More Sikh traders began to arrive in the 1920s and 1930s, and for the first time some were accompanied by their womenfolk. The beginnings of a permanent community in East London were being laid. Prominent academics, barristers and Sikh businessmen were also beginning to make a name for themselves. But they retained their links to the gurdwara — and the tradition of communal meals, offered free to anyone who attended the temple, kept the community together.
That tradition lives on in every gurdwara today — and there are now some 250 in Britain, serving a community of around 400,000.
The community was also caught up between the wars in the vengeance wreaked on the British governor who had ordered the notorious Amritsar massacre in 1919. Udham Singh, himself a survivor of the killings, arrived in Britain in 1933 with the intention of killing the perpetrators, and moved into the Shepherds Bush gurdwara. His target was General Reginald Dyer, who had commanded the troops, but he had already died. Instead, he sought out the former governor of Punjab, Sir Michael O’Dwyer, who had given the orders for the massacre. On March 13, 1940, Udham Singh walked into Caxton Hall, where
O’Dwyer was attending a meeting, and shot him dead. He was swiftly arrested, tried and hanged.
By the end of the Second World War Sikhs had begun to settle elsewhere in Britain, particularly port cities such as Cardiff, Gravesend, Edinburgh and Glasgow. Sikhs contributed to the agitation for Indian independence, but were aghast at the British decision in 1947 to partition India. The division ran through the middle of Punjab, the Sikh homeland, and hundreds of Sikhs demonstrated in London against Partition.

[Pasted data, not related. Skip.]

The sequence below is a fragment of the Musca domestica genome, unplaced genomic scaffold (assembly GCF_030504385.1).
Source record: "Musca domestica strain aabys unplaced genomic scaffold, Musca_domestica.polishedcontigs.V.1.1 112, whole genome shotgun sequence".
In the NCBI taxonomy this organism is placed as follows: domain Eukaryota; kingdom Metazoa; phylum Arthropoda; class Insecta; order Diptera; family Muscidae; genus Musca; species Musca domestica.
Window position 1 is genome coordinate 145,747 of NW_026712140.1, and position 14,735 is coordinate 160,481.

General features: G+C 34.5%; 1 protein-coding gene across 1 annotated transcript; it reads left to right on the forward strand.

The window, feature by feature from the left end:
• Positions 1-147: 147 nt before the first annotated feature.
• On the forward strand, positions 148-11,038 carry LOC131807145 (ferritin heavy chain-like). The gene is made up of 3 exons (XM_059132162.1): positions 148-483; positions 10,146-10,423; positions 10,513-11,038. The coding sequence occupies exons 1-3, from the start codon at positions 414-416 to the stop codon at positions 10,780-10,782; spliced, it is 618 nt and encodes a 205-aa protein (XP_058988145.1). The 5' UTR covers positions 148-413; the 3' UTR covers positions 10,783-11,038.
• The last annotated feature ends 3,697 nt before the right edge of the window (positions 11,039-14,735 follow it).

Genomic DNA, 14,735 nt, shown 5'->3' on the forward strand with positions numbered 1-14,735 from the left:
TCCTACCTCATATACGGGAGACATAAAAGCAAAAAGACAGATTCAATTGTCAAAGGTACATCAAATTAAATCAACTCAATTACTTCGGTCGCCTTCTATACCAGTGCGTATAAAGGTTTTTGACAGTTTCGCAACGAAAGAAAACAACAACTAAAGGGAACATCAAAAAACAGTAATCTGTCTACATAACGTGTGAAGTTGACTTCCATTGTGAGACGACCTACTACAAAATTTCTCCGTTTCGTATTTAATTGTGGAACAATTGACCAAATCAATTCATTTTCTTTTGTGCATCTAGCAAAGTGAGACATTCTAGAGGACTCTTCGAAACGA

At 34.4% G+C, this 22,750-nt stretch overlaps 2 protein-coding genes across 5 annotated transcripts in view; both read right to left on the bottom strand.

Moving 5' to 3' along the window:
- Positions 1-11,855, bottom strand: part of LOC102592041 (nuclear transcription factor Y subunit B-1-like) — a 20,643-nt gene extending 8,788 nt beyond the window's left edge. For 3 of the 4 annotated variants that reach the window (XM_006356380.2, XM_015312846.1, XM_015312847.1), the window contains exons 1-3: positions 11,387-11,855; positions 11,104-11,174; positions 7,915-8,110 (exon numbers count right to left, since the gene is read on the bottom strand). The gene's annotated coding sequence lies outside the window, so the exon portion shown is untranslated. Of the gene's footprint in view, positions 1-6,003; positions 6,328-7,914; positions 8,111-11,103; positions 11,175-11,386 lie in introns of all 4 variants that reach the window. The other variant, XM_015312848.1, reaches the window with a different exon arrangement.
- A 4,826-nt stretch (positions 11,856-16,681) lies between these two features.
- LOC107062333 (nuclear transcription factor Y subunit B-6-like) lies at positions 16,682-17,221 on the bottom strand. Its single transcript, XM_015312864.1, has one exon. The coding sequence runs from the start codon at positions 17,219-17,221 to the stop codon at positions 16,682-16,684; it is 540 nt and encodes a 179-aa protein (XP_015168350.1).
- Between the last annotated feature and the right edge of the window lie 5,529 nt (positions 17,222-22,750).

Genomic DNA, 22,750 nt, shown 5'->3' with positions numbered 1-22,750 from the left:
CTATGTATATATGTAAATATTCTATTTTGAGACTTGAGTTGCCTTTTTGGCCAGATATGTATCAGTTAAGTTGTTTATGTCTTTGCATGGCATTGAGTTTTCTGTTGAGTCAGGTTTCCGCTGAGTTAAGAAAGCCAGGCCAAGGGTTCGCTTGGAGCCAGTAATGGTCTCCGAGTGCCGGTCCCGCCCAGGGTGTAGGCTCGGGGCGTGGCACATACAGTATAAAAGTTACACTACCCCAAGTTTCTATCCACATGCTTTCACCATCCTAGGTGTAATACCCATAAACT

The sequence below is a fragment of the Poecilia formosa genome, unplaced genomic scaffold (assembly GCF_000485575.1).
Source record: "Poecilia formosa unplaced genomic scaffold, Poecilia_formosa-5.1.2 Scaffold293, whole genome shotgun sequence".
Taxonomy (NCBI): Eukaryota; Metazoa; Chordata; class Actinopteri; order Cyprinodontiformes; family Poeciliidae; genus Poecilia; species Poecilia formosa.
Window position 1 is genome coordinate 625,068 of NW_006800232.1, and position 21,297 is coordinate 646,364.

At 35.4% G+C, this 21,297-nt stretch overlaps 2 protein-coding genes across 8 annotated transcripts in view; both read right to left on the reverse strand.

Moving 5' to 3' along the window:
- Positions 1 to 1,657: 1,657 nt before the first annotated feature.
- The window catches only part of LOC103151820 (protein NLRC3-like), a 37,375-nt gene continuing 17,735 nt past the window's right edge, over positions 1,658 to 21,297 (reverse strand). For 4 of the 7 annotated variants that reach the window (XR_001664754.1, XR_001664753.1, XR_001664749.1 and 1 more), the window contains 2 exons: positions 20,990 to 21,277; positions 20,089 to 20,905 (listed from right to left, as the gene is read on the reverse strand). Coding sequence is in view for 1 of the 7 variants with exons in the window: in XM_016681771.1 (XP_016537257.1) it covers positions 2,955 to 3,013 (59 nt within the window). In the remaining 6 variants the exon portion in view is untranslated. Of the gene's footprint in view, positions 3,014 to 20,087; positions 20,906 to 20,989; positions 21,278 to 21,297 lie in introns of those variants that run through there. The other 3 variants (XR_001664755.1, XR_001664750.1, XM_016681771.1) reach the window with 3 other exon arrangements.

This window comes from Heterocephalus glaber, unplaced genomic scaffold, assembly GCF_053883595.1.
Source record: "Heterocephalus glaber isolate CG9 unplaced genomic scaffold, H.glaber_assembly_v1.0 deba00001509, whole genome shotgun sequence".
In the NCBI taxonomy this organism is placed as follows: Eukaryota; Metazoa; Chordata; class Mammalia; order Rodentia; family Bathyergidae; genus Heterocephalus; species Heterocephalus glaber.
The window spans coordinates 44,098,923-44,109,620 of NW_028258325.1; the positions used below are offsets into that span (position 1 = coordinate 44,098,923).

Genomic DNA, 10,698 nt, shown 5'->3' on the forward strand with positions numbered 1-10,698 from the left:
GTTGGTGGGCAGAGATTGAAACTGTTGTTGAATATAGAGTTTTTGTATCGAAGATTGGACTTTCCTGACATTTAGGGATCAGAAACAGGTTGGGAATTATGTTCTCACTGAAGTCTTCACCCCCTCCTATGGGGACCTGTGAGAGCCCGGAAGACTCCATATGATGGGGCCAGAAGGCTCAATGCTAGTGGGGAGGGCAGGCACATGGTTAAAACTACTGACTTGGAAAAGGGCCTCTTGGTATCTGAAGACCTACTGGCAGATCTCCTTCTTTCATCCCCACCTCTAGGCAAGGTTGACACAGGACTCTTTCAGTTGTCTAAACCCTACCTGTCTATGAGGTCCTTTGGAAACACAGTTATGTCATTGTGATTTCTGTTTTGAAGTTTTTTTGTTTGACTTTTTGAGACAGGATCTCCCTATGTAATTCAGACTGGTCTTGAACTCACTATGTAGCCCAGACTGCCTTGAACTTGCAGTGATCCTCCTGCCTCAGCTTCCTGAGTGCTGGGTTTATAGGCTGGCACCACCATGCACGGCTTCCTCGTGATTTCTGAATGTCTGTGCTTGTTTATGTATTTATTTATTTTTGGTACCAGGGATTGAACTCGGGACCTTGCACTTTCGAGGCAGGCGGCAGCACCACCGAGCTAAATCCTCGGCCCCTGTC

The London temple performed all the main religious ceremonies, and the first known marriage in Britain according to Sikh custom was in July 1937.
Immigration from the sub-continent peaked in the 1960s. Sikhs were among the arrivals, and quickly tested British law by challenging — and overturning — the bans on wearing turbans as part of their uniforms on the buses or when riding motorcycles. The temple in Shepherds Bush was becoming too small, and a new site became available nearby in 1964. The community bought a derelict former Salvation Army centre, and set about rebuilding it as a temple. Hammersmith council, however, had wanted to take over the site with a compulsory purchase order and tried to halt the work. Some 200 Sikhs, armed with picks and shovels, promptly marched through Shepherds Bush to begin work, insisting they had prior planning permission. Hammersmith backed down, and the present temple in Queensdale Road was officially inaugurated on December 7, 1969 — an auspicious occasion that coincided with the 500th anniversary of Guru Nanak Dev’s birth and the global celebrations of this religious landmark.
The temple has since been enlarged and refurbished, and has set up a youth centre, classrooms and a small museum inside to record the history of Sikhs in Britain. Ironically, as the area has been gentrified, all but the richer Sikhs have moved away. It is still a magnet for many, however, and featured in the film Bend it Like Beckham. Peter Bance, a Sikh historian who has written extensively on the community in Britain, has produced a book on the gurdwara and will join the many Sikhs who will be celebrating in London this weekend.